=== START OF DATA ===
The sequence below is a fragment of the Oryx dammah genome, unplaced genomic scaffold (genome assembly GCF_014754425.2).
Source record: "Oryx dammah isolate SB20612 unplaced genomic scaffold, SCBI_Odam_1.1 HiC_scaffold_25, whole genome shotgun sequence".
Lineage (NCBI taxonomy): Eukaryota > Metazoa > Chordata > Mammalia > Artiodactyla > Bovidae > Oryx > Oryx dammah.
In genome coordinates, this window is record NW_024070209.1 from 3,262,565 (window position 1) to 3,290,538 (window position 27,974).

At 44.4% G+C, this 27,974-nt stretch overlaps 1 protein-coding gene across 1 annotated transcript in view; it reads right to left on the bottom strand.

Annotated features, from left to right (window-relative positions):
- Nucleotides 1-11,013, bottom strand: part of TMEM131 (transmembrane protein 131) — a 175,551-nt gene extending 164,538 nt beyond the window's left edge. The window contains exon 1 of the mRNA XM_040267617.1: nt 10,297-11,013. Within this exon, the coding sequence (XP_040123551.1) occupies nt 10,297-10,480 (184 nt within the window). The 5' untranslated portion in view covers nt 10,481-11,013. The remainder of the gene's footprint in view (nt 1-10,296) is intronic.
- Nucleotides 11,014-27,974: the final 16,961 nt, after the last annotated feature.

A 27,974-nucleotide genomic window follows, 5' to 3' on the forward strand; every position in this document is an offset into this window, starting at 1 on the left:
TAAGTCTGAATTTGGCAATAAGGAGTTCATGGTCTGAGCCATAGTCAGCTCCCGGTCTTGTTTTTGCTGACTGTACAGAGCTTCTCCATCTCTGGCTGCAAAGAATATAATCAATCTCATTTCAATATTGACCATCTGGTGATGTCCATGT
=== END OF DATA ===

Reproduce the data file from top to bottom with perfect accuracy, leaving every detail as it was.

The sequence below is a fragment of the Oryx dammah genome, unplaced genomic scaffold (genome assembly GCF_014754425.2).
Source record: "Oryx dammah isolate SB20612 unplaced genomic scaffold, SCBI_Odam_1.1 HiC_scaffold_25, whole genome shotgun sequence".
Lineage (NCBI taxonomy): Eukaryota > Metazoa > Chordata > Mammalia > Artiodactyla > Bovidae > Oryx > Oryx dammah.
In genome coordinates, this window is record NW_024070209.1 from 3,262,565 (window position 1) to 3,290,538 (window position 27,974).

At 44.4% G+C, this 27,974-nt stretch overlaps 1 protein-coding gene across 1 annotated transcript in view; it reads right to left on the bottom strand.

Annotated features, from left to right (window-relative positions):
- Nucleotides 1-11,013, bottom strand: part of TMEM131 (transmembrane protein 131) — a 175,551-nt gene extending 164,538 nt beyond the window's left edge. The window contains exon 1 of the mRNA XM_040267617.1: nt 10,297-11,013. Within this exon, the coding sequence (XP_040123551.1) occupies nt 10,297-10,480 (184 nt within the window). The 5' untranslated portion in view covers nt 10,481-11,013. The remainder of the gene's footprint in view (nt 1-10,296) is intronic.
- Nucleotides 11,014-27,974: the final 16,961 nt, after the last annotated feature.

A 27,974-nucleotide genomic window follows, 5' to 3' on the forward strand; every position in this document is an offset into this window, starting at 1 on the left:
TAAGTCTGAATTTGGCAATAAGGAGTTCATGGTCTGAGCCATAGTCAGCTCCCGGTCTTGTTTTTGCTGACTGTACAGAGCTTCTCCATCTCTGGCTGCAAAGAATATAATCAATCTCATTTCAATATTGACCATCTGGTGATGTCCATGT